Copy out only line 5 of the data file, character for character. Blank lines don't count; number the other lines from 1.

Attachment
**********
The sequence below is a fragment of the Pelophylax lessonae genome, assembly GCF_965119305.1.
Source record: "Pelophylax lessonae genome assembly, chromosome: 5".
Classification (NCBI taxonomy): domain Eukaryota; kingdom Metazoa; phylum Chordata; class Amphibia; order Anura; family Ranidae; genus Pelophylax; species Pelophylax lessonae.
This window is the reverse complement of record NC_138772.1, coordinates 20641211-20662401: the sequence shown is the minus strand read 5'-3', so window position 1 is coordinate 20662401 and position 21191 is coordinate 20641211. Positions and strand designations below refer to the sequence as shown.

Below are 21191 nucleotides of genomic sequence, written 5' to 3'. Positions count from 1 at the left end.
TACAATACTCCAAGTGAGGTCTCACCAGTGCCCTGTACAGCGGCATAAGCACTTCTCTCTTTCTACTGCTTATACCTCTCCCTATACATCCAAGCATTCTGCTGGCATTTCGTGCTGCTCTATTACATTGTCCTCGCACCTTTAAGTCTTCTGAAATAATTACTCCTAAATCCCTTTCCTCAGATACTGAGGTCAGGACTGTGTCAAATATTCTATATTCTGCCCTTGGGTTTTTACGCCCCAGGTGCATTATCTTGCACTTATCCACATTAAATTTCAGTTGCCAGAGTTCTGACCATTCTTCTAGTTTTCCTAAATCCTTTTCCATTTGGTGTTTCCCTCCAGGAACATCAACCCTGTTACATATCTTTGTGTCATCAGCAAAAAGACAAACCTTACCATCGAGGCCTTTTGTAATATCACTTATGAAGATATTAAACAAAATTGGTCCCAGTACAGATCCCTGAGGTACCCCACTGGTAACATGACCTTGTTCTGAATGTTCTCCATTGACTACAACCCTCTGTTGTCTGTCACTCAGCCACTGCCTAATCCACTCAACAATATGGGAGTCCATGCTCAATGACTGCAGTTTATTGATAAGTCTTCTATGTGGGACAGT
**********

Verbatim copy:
Below are 21191 nucleotides of genomic sequence, written 5' to 3'. Positions count from 1 at the left end.